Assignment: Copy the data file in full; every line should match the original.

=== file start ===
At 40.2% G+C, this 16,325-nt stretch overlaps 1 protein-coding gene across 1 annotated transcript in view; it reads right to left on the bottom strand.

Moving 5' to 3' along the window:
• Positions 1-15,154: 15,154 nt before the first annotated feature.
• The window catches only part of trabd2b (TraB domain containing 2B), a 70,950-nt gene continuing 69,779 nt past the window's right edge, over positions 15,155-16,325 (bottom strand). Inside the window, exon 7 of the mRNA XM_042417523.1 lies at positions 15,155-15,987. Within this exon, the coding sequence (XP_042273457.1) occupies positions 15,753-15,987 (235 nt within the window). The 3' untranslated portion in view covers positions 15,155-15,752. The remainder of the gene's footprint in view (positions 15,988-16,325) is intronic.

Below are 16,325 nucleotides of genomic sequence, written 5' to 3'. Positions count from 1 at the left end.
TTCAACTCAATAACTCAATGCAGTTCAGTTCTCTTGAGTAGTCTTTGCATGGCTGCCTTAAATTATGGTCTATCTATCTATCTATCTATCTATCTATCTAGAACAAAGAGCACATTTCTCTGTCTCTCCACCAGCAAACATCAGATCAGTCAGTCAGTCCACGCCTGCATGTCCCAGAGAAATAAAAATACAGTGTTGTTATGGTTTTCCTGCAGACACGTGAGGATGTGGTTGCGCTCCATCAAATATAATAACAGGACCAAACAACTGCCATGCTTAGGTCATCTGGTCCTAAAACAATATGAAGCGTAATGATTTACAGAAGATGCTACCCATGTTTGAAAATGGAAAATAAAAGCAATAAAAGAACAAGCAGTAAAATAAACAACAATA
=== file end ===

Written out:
At 40.2% G+C, this 16,325-nt stretch overlaps 1 protein-coding gene across 1 annotated transcript in view; it reads right to left on the bottom strand.

Moving 5' to 3' along the window:
• Positions 1-15,154: 15,154 nt before the first annotated feature.
• The window catches only part of trabd2b (TraB domain containing 2B), a 70,950-nt gene continuing 69,779 nt past the window's right edge, over positions 15,155-16,325 (bottom strand). Inside the window, exon 7 of the mRNA XM_042417523.1 lies at positions 15,155-15,987. Within this exon, the coding sequence (XP_042273457.1) occupies positions 15,753-15,987 (235 nt within the window). The 3' untranslated portion in view covers positions 15,155-15,752. The remainder of the gene's footprint in view (positions 15,988-16,325) is intronic.

Below are 16,325 nucleotides of genomic sequence, written 5' to 3'. Positions count from 1 at the left end.
TTCAACTCAATAACTCAATGCAGTTCAGTTCTCTTGAGTAGTCTTTGCATGGCTGCCTTAAATTATGGTCTATCTATCTATCTATCTATCTATCTATCTAGAACAAAGAGCACATTTCTCTGTCTCTCCACCAGCAAACATCAGATCAGTCAGTCAGTCCACGCCTGCATGTCCCAGAGAAATAAAAATACAGTGTTGTTATGGTTTTCCTGCAGACACGTGAGGATGTGGTTGCGCTCCATCAAATATAATAACAGGACCAAACAACTGCCATGCTTAGGTCATCTGGTCCTAAAACAATATGAAGCGTAATGATTTACAGAAGATGCTACCCATGTTTGAAAATGGAAAATAAAAGCAATAAAAGAACAAGCAGTAAAATAAACAACAATA